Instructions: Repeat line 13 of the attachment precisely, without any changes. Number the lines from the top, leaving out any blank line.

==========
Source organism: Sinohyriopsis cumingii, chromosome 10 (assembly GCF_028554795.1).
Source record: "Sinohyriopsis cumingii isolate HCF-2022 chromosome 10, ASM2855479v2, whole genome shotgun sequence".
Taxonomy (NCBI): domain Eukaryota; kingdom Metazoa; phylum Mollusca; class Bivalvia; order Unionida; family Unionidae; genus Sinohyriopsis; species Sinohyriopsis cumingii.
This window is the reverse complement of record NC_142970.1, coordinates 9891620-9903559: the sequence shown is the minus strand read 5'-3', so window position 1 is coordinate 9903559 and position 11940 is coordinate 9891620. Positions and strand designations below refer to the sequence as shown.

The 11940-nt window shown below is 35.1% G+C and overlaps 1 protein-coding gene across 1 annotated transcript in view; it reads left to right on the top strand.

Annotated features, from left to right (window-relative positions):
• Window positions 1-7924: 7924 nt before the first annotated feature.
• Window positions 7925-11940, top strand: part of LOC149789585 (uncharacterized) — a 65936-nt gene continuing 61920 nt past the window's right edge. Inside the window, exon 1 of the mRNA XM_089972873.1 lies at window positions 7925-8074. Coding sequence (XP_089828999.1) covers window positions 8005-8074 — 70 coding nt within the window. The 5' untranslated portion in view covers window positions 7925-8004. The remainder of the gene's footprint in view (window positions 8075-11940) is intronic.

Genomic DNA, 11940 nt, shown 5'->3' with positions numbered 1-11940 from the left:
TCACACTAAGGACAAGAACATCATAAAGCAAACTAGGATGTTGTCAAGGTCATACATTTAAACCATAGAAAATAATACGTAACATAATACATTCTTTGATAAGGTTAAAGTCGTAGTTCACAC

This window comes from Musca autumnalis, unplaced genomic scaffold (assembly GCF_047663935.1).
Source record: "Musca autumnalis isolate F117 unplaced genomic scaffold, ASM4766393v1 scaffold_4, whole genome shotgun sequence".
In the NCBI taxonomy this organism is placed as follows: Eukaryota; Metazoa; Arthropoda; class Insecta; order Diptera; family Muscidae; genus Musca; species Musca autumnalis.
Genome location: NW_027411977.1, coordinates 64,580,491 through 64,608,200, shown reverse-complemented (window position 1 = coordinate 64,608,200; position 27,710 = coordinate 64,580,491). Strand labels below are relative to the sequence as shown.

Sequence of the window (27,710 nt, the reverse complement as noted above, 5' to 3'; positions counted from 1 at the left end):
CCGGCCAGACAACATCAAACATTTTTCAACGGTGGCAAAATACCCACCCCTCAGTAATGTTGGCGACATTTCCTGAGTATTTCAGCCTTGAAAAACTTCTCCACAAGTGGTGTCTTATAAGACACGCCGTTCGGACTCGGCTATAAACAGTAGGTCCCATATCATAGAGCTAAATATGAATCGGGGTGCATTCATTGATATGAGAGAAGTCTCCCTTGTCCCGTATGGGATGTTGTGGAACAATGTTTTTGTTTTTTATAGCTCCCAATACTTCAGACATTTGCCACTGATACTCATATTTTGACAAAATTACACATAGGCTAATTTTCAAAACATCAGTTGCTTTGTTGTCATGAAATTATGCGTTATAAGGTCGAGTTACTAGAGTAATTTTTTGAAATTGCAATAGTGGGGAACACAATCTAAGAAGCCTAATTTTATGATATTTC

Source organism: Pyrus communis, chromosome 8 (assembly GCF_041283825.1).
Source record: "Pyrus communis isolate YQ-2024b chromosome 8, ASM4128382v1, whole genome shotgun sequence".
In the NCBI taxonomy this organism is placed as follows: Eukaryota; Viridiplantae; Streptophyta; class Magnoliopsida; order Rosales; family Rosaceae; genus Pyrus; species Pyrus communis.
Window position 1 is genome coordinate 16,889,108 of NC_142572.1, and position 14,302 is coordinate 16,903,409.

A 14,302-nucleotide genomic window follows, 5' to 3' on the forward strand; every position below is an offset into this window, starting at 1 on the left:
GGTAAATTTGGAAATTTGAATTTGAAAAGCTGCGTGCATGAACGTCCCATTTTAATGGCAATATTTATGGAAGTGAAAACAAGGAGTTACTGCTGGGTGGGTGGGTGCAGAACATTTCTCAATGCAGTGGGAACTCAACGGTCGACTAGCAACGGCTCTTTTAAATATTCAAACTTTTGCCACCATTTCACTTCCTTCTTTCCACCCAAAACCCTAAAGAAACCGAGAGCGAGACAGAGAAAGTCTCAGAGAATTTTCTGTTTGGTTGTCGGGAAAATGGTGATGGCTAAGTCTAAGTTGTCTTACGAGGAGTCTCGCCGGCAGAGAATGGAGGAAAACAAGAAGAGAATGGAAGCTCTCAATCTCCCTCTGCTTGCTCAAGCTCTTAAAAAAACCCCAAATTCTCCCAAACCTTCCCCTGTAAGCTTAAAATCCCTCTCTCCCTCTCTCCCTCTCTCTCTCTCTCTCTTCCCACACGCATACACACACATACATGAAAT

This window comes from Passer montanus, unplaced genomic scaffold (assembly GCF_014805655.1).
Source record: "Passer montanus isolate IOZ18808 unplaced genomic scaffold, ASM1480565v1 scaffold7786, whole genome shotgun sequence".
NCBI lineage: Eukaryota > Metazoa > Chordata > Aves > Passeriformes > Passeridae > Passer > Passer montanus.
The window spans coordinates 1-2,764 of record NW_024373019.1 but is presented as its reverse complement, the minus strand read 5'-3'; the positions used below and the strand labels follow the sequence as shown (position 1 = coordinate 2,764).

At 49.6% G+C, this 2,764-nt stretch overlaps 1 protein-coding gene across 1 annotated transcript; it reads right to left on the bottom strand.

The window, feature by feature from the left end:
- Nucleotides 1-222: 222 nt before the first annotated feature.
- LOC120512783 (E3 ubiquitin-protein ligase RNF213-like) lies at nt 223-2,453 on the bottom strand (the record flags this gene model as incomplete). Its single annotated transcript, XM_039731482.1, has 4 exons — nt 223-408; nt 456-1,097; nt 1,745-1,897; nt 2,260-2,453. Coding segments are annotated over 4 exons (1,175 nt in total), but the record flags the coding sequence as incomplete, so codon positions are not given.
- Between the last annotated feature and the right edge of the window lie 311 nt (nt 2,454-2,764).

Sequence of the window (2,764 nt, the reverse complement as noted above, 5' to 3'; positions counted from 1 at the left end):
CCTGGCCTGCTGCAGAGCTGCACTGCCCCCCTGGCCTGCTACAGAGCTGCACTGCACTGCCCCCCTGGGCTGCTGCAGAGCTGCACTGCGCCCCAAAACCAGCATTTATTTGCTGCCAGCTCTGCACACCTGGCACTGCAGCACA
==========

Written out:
In the NCBI taxonomy this organism is placed as follows: Eukaryota; Metazoa; Arthropoda; class Insecta; order Diptera; family Muscidae; genus Musca; species Musca autumnalis.